Abraham Lincoln: Vampire Hunter Review

Film Still
  • Abraham Lincoln: Vampire Hunter film still


Timur Bekmambetov’s riotous take on the life of Abraham Lincoln takes historical revisionism to delightfully eccentric new heights.

"History remembers the battles but not the blood," intones the sixteenth President of the US of A at the start of Timur Bekmambetov’s riotous take on the life of Abraham Lincoln, a film which takes historical revisionism to delightfully eccentric new heights.

Honest Abe and his friends spend their years running a country on the verge of civil war while battling the evil machinations of an undead plantation owner (Rufus Sewell), who seeks to turn the Land of the Free into a vampire nation.

Abraham Lincoln: Vampire Hunter boasts strong visuals, mixing a Southern Gothic vibe with whispers of German expressionism. Its brash aesthetic is clearly influenced by its graphic novel source, while character development and narrative – a weakness in Bekmambetov’s previous work – is vastly improved by Seth Grahame-Smith’s screenplay.

Benjamin Walker impresses in the lead role, coming across as an axe-wielding hybrid of Jimmy Stewart and Van Helsing. Not there's much time spent on characterisation, however. Abe wants to end slavery and exact his personal revenge. That’s all we really need to know.

Apart from Abe and his mighty axe, the supporting cast is given little to do, although Walker and Mary Elizabeth Winstead, playing a forthright belle and third act Mrs Lincoln, share a sweet chemistry that gives their handful of scenes an endearing warmth.

Bekmambetov’s creative verve and directorial panache strengthens the barking mad material and overall concept. He’s like an eastern European version of Michael 'fuck the frame' Bay, but with such joyful and quirky abandon that the thrill becomes infectious.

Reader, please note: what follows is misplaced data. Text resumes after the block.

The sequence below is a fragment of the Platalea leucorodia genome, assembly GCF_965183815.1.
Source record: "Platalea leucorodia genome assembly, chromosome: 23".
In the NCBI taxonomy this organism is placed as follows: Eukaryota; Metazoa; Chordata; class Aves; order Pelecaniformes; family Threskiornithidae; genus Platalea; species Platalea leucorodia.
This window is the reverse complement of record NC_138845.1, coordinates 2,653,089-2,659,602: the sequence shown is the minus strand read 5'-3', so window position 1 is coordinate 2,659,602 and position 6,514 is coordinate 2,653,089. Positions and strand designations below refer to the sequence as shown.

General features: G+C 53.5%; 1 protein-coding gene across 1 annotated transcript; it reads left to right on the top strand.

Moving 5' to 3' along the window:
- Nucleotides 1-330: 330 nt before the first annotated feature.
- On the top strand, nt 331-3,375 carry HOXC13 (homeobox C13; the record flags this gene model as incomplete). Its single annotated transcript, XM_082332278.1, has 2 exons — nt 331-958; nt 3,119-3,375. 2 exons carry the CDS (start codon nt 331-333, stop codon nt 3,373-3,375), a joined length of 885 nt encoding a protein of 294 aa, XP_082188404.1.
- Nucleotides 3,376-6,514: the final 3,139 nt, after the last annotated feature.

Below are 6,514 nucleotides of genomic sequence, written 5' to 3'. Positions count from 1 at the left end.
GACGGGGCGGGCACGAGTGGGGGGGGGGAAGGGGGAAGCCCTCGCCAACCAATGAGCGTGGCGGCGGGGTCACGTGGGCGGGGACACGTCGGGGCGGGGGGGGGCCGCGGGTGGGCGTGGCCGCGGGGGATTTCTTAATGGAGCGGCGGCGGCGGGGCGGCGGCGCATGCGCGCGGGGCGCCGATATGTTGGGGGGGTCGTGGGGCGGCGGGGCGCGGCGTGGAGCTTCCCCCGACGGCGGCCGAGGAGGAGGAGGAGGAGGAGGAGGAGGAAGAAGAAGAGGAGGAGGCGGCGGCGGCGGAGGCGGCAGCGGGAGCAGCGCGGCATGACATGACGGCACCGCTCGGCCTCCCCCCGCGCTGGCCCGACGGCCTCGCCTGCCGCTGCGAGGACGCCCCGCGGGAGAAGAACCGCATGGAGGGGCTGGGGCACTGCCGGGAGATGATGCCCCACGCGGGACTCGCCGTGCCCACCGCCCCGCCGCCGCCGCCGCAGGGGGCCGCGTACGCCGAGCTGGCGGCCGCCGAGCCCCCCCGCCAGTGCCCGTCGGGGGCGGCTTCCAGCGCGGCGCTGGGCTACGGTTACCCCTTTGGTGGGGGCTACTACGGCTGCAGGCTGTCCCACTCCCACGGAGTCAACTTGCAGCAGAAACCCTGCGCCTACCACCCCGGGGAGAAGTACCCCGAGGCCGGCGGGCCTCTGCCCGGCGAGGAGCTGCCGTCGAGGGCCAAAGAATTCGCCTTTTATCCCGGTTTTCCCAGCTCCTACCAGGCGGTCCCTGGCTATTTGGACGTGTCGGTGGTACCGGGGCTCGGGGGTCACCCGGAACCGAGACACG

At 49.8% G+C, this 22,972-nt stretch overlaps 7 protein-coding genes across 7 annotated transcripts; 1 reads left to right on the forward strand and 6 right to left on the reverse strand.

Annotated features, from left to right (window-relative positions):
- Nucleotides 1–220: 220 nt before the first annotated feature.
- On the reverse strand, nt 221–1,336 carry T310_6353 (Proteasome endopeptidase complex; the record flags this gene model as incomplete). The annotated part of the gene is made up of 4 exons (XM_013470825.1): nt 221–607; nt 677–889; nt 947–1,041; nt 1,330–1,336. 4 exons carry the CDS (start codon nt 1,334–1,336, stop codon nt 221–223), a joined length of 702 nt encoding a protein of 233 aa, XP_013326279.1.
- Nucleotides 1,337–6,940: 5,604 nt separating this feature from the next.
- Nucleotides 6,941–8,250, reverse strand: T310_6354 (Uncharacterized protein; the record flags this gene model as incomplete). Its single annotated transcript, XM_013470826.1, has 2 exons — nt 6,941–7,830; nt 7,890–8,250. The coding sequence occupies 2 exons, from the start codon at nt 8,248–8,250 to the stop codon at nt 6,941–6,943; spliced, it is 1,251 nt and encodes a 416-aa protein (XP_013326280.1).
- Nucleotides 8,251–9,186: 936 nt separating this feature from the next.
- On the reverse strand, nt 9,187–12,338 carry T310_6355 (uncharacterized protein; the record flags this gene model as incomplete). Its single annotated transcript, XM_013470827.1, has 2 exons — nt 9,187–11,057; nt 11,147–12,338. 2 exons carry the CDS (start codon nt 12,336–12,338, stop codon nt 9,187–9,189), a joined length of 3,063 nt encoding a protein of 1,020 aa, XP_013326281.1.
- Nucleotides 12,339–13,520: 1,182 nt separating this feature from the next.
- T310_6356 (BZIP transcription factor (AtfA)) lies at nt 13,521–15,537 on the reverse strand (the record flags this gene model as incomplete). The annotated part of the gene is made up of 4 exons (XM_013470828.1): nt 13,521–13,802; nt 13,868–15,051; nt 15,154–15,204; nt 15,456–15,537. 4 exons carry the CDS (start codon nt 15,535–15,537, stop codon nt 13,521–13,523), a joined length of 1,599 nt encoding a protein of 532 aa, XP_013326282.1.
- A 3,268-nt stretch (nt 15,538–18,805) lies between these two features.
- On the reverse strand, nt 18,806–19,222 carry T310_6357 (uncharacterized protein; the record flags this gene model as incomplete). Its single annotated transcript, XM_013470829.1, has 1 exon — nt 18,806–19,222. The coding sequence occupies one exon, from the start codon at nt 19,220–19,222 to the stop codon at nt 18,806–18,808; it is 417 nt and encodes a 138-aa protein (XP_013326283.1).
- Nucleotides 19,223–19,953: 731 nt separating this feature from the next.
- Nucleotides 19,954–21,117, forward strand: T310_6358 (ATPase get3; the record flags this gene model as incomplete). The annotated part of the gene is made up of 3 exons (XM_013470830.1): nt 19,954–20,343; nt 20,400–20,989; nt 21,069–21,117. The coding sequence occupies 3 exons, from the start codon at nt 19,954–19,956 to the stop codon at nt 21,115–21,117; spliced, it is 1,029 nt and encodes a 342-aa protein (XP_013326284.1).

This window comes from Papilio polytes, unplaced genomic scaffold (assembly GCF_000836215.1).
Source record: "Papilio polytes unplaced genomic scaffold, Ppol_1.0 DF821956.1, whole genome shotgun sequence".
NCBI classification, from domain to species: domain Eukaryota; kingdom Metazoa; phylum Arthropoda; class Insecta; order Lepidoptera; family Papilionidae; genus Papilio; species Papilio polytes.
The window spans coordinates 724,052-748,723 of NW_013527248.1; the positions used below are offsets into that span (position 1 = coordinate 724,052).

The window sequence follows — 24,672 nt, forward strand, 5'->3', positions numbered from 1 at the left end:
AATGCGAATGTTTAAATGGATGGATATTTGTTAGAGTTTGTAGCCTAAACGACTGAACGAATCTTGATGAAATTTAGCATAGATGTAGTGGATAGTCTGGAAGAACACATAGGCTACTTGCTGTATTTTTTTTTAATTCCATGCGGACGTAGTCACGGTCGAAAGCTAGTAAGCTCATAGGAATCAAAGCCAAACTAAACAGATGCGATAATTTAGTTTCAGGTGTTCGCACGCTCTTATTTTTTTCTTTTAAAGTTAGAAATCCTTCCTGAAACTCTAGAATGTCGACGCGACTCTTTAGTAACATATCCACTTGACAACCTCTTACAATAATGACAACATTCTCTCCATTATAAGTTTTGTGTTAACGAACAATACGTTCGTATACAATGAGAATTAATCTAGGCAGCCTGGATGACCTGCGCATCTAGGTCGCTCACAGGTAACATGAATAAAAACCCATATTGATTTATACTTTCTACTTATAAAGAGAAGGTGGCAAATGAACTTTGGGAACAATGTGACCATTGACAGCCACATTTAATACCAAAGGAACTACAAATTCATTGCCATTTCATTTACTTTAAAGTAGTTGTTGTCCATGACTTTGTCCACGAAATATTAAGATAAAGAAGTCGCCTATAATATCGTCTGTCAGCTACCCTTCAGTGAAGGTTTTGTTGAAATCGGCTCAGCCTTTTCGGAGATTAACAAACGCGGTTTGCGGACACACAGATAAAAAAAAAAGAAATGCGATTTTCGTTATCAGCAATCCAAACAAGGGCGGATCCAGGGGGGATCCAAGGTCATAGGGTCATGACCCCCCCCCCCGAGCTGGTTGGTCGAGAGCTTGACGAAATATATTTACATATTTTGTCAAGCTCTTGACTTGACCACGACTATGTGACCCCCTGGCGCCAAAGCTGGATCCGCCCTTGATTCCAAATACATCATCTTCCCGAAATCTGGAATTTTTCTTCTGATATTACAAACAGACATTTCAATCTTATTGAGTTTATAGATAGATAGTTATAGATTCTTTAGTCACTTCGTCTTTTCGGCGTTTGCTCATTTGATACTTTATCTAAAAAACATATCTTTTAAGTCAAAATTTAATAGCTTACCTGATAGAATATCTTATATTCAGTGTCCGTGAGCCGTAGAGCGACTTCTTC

The vampires, too, are not love-sick, sparkling veggies but nefarious beasts that tear out necks and drink blood with abandon. It's loopy, but Abraham Lincoln: Vampire Hunter is a blast.


Will it be fangtastic or just plain suck?



Bekmambetov is a nutter. Honest Abe kicks ass.


In Retrospect

Move over, Twilight. This is a vamp flick with teeth.

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View 6 comments


3 years ago
I think you hit the nail on the head by saying Bekmambetov is a joyful, quirky and infectious eastern European Michael Bay. I never thought of it that way before, but yeah, he totally is.


3 years ago
There was a bad guy?! Oh wait, I do remember him vaguely, but only because he had a metal ball for an eye.


3 years ago
Oh dear. LWL got suckered by this one. Very obvious attempt to cash in on the recent success of ironic B-movies. This has no ink to the audience. Rubbish action movie with a gimmick.


3 years ago
Good review.

Can't wait to see Abe Linc kicking unholy vampire buttocks ^_^

kimbo froggins

3 years ago
Its great!! Really entertaining :D seen it twice already!!


3 years ago
Is this a joke? Please tell me this is a joke. AL: VH is probably the worst movie I have ever sat through. None of the action sequences are remotely engaging, none of the dialogue is memorable, none of the characters are interesting and the bad guy is in about 5minutes of the film.
There's no actual narrative, its an episodic mess, similar to bad biopics that only show the key moments in a person's life... but given that this is a fictionalised account it makes little to no sense.
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